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Richardson: "New Zealand really needed this win"
Mark Richardson looks back at New Zealand's thrilling win over Pakistan in the first Test (07:56)
November 28, 2009
New Zealand v Pakistan, 1st Test, Dunedin, 5th day
Richardson: "New Zealand really needed this win"November 28, 2009
Akhila Ranganna: Hello and welcome to Cricinfo Talk. I am joined by former New Zealand batsman, Mark Richardson, to look back on what was an enthralling game of Test cricket between New Zealand and Pakistan at Dunedin.
Mark, Test cricket has received criticism from several quarters, but a game like the one we have just seen, is the best advertisement for Test cricket, isn't it?
Mark Richardson: Yes, this was a cracking Test and just what Dunedin needed. It is a new Test venue and a very nice one. It started off with the game against Bangladesh and that wasn't much of a game. The Test against West Indies got rained off last year but this Test twisted and turned. It finished on a Saturday so there was crowd in; about 6000 people came in which is a really good crowd for a Test in New Zealand. New Zealand got across the line in the end and it was great for the locals. There were tense moments and suspense, guys were scoring tons and fifities on debut, Shane Bond was back in the match with wickets and there was so much to enjoy in this Test. There was seldom a dull moment.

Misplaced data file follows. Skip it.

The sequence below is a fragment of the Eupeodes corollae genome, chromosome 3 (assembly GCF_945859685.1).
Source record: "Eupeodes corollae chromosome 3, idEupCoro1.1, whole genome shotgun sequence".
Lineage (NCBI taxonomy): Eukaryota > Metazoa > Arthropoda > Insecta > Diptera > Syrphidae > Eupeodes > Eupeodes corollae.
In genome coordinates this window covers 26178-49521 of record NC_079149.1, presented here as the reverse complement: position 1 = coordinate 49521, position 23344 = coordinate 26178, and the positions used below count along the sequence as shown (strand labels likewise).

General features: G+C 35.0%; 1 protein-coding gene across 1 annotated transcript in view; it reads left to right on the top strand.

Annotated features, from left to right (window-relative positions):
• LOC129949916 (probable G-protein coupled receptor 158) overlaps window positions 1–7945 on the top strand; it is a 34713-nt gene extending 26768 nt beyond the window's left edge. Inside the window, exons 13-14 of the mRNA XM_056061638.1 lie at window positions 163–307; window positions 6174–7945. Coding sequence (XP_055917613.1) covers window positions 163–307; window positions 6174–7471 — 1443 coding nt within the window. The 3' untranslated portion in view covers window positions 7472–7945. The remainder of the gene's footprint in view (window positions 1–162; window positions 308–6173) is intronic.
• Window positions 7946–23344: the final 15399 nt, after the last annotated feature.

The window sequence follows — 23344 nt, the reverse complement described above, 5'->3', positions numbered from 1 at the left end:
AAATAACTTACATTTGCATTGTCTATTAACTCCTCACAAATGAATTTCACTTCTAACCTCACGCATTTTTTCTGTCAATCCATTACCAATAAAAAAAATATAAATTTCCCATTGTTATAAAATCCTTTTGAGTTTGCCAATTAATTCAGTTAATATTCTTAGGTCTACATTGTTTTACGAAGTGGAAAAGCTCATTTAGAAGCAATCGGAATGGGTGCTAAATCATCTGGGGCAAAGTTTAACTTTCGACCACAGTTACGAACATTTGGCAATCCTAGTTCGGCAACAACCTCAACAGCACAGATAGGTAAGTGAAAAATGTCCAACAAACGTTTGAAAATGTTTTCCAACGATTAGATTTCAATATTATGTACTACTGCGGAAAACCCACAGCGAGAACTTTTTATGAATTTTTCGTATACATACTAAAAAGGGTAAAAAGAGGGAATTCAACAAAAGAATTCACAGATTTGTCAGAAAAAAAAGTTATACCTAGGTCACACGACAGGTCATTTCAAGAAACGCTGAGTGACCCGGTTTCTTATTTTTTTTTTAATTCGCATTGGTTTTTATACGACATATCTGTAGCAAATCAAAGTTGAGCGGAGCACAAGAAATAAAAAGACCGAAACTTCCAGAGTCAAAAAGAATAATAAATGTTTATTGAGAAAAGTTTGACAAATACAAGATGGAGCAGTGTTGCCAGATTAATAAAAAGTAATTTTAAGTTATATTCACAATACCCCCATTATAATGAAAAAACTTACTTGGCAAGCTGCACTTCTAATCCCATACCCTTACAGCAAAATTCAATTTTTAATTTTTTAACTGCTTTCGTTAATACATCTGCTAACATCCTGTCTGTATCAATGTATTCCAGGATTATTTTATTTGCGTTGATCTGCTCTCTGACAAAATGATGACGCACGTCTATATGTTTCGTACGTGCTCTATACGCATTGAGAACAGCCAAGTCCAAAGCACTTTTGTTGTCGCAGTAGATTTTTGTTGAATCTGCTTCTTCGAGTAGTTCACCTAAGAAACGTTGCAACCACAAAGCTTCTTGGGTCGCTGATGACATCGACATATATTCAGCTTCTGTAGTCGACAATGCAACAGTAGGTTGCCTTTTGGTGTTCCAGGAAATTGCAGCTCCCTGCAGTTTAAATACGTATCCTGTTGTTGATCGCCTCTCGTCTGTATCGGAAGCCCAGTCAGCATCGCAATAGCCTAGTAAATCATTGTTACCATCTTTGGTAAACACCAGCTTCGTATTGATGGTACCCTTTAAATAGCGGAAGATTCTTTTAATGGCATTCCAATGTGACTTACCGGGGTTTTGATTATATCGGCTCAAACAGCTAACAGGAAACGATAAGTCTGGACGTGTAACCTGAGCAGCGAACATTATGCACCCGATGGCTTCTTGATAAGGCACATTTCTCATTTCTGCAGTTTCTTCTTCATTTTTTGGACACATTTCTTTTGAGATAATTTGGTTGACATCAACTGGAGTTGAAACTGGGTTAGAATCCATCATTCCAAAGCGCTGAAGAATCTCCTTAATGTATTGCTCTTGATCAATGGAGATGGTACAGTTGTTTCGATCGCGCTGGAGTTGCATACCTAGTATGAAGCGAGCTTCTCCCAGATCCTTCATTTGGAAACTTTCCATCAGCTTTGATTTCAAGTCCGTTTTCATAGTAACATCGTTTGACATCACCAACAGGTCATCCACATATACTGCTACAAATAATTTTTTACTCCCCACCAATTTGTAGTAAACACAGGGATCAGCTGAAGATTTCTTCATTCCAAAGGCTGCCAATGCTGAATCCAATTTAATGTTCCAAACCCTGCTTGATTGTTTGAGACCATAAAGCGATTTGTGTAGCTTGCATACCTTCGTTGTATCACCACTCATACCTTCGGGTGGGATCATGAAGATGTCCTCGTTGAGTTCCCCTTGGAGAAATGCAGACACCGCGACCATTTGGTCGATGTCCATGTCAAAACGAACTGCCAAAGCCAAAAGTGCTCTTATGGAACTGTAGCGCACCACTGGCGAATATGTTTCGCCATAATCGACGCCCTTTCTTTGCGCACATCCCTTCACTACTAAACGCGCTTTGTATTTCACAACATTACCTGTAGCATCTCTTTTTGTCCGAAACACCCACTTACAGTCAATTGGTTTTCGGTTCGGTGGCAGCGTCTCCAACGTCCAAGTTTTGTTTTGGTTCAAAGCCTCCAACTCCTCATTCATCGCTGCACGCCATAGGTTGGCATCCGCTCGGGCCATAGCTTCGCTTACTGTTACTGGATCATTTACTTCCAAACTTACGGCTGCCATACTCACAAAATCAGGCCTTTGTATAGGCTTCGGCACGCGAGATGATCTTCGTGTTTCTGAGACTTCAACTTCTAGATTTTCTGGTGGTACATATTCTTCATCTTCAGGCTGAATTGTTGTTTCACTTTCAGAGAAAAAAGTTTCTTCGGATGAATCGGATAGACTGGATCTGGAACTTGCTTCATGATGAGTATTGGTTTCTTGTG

AR: This was a Test in which the veterans and the youngsters did well. Shane Bond and Mohammad Asif were making Test comebacks - have you seen such a sustained spell of good fast bowling in a long time?
MR: I was concerned when Bond came back into this Test side. He is a little long in the tooth and I thought he might not be the same Bond of old, but he certainly was in the first innings. He bowled a ball that was recorded at 152 kmh which is genuinely fast; there are not many bowlers around in world cricket who can bowl that speed. He was consistently in the mid-140s in the first innings. He tired a little and had some slow spells but those spells were still in the high 130s. He was accurate, he swung the ball and clever with the way he bowled. It was fantastic to see him back. I am not surprised with the quality because I know he is a clever bowler but I was surprised with the pace he generated. That is great for New Zealand and they have to keep him out there for as long as possible.
I was really pleased with Asif. He is not an express bowler but he is a thinking bowler. He uses what he has, which is his height, and he pushed batsmen back with the short ball and you can say that he has an aggressive 130 kmh of pace. He just bowls an immaculate line. When they go to Wellington where the wicket will be slightly fresher than it was here, he could be handful.
AR: What did you make of the way the youngsters - Umar Akmal and Mohammad Aamer - performed?
MR: Those two are really promising cricketers. To come out at a stage when your team is about 100 for five or six and then play so positively on debut in difficult conditions was fantastic. He was rewarded with a hundred on debut and that was great viewing. And in the second innings, in a real critical period of the game, with all the pressure on him, he applied himself and played a totally different innings. That shows a cricketer with a mental game that should take him a long way.